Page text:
Information and news about syria

girls education in SyriaThe ongoing civil war in Syria has had a serious impact on many aspects of Syrian life. Syria once contained a highly educated middle class, but since the start of the civil war, this has significantly declined. Women have experienced a large reduction in their access to education. Here are 10 facts about girls’ education in Syria.

10 Facts About Girls’ Education in Syria

  1. During the 1990s, primary and preparatory schools were built to combat low literacy rates in Syria. Parents were legally required to send their daughters to school. This created equal enrollment ratios in primary schools for male and female students that reached around 92.61 percent enrollment in 1996. The war in Syria has drastically decreased opportunities for children to attend school, dropping the overall enrollment rate in secondary schools down to 44 percent by 2013 from 72 percent just four years before in 2009.
  2. Conflict in Syria has caused countless families to flee from rural areas to neighborhoods of 1070, Tishreen and Al-Riyadeh. These are areas where urban planning has worked to create apartments. A need for more classrooms arose due to a population increase and people taking refuge within these neighborhoods. UNICEF built a new 1070 school in 2013, the only girls’ intermediary school in the neighborhood, providing safety for students from the conflict in their neighborhood. However, in 2016, residents of the neighborhood fled due to an increase in mortars and bombardment. The school was abandoned and destroyed. This is common in Syria, where one in every three schools are damaged or destroyed, severely limiting student’s access to educational facilities.
  3. With 2 million children out of school due to the war, the amount of young displaced Syrian girls who get married before 18 has reached 41 percent. Education limits girls’ vulnerability to early marriage. However, with limited opportunities for girls to attend school, they have no way to learn the skills and obtain knowledge to advocate for themselves against child marriage.
  4. Regions controlled by Islamic extremists follow a curriculum outlined in “Women of the Islamic State”, a manifesto defining the role of women in society. This curriculum discourages women from attending institutions of higher education. It also supports a domestic-based education and marriage by the age of 16.
  5. Under the guise of an educational opportunity, young girls are often recruited for armed conflict. In 2017, 89 girls were recruited and used for armed conflict. Recruitment removes children form educational opportunities and puts them at severe risk.
  6. The Syrian Government has also worked to diminish the role of female teachers in the education system by denying the salaries for women teachers located in conflict zones. This often eliminates the primary income of a family and disproportionately affects young girls working towards achieving an education. Without female role models as teachers, young girls are often displaced from the education system, putting them at a higher risk for sexual and economic exploitation.
  7. Efforts made by the Malala Fund are working to provide technology that does not require internet access for Syrian girls to continue their education after seeking refuge in surrounding countries. Specifically, the Malala Fund paired up with Fadi Hallisso, the CEO of Basmeh and Zeitooneh, a Lebanese organization that works with Syrian refugees in Lebanon and Turkey. The organization works to expand educational opportunities for Syrian refugee girls in those regions. The Malala Fund and Basmeh and Zeitooneh have worked to create accelerated learning programs and cultural centers to assist girls in getting up to speed on the educational standards of the local schools.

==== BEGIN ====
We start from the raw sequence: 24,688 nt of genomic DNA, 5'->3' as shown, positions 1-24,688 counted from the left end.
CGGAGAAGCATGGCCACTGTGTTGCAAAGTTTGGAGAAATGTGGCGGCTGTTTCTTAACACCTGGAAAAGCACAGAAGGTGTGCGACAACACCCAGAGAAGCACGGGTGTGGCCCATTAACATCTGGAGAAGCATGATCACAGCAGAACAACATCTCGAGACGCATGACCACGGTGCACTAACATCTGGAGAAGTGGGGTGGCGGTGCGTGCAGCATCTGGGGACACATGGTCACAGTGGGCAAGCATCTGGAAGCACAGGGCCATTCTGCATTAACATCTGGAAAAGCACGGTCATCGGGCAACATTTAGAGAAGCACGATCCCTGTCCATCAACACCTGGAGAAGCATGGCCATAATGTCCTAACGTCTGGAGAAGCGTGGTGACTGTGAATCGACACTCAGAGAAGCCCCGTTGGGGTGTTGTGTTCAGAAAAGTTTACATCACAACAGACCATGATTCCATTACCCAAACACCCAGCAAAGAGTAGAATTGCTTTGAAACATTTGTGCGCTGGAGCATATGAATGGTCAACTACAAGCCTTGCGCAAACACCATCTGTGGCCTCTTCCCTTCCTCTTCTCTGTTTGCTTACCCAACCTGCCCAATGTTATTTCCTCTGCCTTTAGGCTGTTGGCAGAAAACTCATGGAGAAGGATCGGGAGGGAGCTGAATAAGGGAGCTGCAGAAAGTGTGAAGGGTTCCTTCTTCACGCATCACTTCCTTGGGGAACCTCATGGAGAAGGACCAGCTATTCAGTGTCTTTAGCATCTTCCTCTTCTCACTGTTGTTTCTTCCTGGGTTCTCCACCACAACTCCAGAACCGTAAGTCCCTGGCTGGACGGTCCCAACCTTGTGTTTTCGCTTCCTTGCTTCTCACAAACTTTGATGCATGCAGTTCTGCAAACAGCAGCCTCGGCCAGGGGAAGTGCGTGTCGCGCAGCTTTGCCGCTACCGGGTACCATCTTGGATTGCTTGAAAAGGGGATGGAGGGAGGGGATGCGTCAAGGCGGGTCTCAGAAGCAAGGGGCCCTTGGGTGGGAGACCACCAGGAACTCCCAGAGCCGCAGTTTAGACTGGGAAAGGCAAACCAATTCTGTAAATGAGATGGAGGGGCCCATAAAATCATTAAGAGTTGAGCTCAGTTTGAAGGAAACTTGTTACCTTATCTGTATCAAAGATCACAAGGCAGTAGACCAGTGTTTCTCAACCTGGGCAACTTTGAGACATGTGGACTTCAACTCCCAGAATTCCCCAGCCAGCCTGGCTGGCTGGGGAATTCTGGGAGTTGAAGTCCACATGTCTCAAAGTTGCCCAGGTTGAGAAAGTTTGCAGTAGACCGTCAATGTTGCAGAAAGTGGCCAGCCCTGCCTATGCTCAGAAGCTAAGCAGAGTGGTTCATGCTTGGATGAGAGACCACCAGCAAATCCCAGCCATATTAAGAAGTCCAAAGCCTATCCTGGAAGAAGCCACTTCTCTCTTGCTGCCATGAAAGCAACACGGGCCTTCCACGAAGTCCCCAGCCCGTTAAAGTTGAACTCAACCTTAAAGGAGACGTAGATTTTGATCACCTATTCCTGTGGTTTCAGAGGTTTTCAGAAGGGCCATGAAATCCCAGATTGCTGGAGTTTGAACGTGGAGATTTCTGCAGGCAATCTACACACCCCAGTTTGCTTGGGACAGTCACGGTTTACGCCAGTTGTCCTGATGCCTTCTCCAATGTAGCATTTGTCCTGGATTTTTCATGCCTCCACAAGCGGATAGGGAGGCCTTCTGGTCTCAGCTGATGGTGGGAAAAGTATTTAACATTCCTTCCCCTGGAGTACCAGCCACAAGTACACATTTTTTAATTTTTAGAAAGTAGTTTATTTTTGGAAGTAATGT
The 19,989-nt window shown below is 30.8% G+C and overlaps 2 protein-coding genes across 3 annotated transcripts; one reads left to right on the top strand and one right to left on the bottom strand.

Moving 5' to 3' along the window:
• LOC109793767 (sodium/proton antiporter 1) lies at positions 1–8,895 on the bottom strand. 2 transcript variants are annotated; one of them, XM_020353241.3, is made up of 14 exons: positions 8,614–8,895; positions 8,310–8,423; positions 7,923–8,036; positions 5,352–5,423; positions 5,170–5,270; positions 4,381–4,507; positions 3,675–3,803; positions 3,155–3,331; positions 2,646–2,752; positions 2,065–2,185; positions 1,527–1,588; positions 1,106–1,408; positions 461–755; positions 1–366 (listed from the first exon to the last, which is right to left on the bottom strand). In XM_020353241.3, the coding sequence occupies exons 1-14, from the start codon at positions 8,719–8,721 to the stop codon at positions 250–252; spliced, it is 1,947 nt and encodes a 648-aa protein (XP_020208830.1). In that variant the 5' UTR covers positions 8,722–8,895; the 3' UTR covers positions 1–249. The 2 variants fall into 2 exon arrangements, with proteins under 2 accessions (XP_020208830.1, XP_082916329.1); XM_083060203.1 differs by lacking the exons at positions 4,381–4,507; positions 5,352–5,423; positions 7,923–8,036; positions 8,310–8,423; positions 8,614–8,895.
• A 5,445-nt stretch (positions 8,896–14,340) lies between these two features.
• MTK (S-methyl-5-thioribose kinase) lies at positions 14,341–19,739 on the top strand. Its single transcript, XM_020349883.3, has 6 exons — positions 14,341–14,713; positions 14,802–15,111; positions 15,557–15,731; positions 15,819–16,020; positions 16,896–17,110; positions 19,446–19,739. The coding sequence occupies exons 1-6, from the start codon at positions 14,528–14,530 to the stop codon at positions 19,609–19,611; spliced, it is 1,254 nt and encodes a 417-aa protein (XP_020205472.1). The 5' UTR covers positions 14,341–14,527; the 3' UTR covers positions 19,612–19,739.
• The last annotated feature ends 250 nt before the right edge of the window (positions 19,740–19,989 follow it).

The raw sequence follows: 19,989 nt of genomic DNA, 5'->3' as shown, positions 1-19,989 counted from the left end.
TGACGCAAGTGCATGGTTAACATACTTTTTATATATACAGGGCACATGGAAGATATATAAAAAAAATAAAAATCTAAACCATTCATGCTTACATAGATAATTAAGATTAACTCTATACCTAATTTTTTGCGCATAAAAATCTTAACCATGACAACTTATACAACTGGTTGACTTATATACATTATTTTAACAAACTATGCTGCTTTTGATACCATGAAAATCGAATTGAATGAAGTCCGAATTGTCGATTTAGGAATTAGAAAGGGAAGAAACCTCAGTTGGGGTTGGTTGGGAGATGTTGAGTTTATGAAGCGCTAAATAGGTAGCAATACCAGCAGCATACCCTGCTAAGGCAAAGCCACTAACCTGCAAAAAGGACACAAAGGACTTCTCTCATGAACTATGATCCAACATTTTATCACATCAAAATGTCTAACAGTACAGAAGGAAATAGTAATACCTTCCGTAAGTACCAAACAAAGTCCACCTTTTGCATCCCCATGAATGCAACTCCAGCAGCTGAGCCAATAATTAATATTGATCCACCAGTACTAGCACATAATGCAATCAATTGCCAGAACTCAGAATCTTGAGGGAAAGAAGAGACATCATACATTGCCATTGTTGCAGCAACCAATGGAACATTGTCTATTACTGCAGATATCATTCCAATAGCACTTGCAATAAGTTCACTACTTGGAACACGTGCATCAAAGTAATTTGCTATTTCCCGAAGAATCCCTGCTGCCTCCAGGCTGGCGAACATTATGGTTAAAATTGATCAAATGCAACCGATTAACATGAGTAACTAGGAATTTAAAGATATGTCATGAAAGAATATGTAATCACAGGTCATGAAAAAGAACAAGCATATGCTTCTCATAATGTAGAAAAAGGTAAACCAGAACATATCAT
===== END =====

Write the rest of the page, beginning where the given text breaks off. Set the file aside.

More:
8. U.N. Women started working to increase skills building and educational opportunities for girls displaced by the conflict in Syria. Sixteen-thousand female Syrian refugees benefit annually from the Oasis centers created by U.N. Women. These centers offer 400 cash-for-work opportunities as well as skill-building training to improve their opportunity for increased incomes. Syrian girls are also benefiting from the “SADA Women-only Centre,” which teaches technological skills, provides language courses, offers counseling services and connects women with jobs. U.N. Women is also working to build advocacy and leadership by Syrian women. A meeting was convened in June 2018 where 200 Syrian women convened to discuss the advancement of women’s rights in Syria.
  9. UNICEF started working to increase educational access for children in Syria, providing more than two million children with textbooks, stationery and school bags. UNICEF has also provided almost 80 thousand children with informal education opportunities. UNICEF’s focus on educational access for young Syrian children reaches across Egypt, Iraq, Jordan, Lebanon and Turkey with the goal of providing equitable educational access to 1.2 million children.
  10. Countries with high numbers of Syrian refugees are actively working to lift restrictions for school enrollment that disproportionately affect young Syrian girls and implement systems that are accessible for Syrian refugees. In 2014, Jordan recently lifted the requirement for Syrian refugee children to hold a residency card to attend their schools. Syria also introduced a temporary education system that offers Syrian students an education taught in Arabic.